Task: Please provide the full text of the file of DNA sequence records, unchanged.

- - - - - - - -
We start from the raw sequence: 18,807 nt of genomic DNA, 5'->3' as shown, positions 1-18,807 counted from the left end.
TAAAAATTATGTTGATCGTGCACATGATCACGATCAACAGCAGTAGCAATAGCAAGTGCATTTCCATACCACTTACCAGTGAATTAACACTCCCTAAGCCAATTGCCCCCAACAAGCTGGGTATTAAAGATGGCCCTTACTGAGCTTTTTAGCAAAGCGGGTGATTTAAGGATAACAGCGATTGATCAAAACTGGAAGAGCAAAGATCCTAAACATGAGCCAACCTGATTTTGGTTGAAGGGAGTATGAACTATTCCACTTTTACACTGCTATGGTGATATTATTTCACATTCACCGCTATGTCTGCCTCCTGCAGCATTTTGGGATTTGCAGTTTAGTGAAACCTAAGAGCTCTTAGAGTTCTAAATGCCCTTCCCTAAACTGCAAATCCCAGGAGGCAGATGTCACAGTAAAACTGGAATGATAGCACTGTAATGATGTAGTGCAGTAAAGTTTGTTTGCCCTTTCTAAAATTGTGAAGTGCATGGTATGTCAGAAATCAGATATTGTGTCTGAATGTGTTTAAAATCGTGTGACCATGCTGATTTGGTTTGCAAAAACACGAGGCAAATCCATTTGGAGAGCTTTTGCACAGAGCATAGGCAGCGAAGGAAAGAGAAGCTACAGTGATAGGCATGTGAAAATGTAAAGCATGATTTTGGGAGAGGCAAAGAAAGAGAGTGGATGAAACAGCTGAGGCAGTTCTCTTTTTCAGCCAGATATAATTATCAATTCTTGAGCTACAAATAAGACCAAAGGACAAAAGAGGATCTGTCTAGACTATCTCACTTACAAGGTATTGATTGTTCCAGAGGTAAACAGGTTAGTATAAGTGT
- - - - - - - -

We start from the raw sequence: 18,807 nt of genomic DNA, 5'->3' as shown, positions 1-18,807 counted from the left end.
TAAAAATTATGTTGATCGTGCACATGATCACGATCAACAGCAGTAGCAATAGCAAGTGCATTTCCATACCACTTACCAGTGAATTAACACTCCCTAAGCCAATTGCCCCCAACAAGCTGGGTATTAAAGATGGCCCTTACTGAGCTTTTTAGCAAAGCGGGTGATTTAAGGATAACAGCGATTGATCAAAACTGGAAGAGCAAAGATCCTAAACATGAGCCAACCTGATTTTGGTTGAAGGGAGTATGAACTATTCCACTTTTACACTGCTATGGTGATATTATTTCACATTCACCGCTATGTCTGCCTCCTGCAGCATTTTGGGATTTGCAGTTTAGTGAAACCTAAGAGCTCTTAGAGTTCTAAATGCCCTTCCCTAAACTGCAAATCCCAGGAGGCAGATGTCACAGTAAAACTGGAATGATAGCACTGTAATGATGTAGTGCAGTAAAGTTTGTTTGCCCTTTCTAAAATTGTGAAGTGCATGGTATGTCAGAAATCAGATATTGTGTCTGAATGTGTTTAAAATCGTGTGACCATGCTGATTTGGTTTGCAAAAACACGAGGCAAATCCATTTGGAGAGCTTTTGCACAGAGCATAGGCAGCGAAGGAAAGAGAAGCTACAGTGATAGGCATGTGAAAATGTAAAGCATGATTTTGGGAGAGGCAAAGAAAGAGAGTGGATGAAACAGCTGAGGCAGTTCTCTTTTTCAGCCAGATATAATTATCAATTCTTGAGCTACAAATAAGACCAAAGGACAAAAGAGGATCTGTCTAGACTATCTCACTTACAAGGTATTGATTGTTCCAGAGGTAAACAGGTTAGTATAAGTGT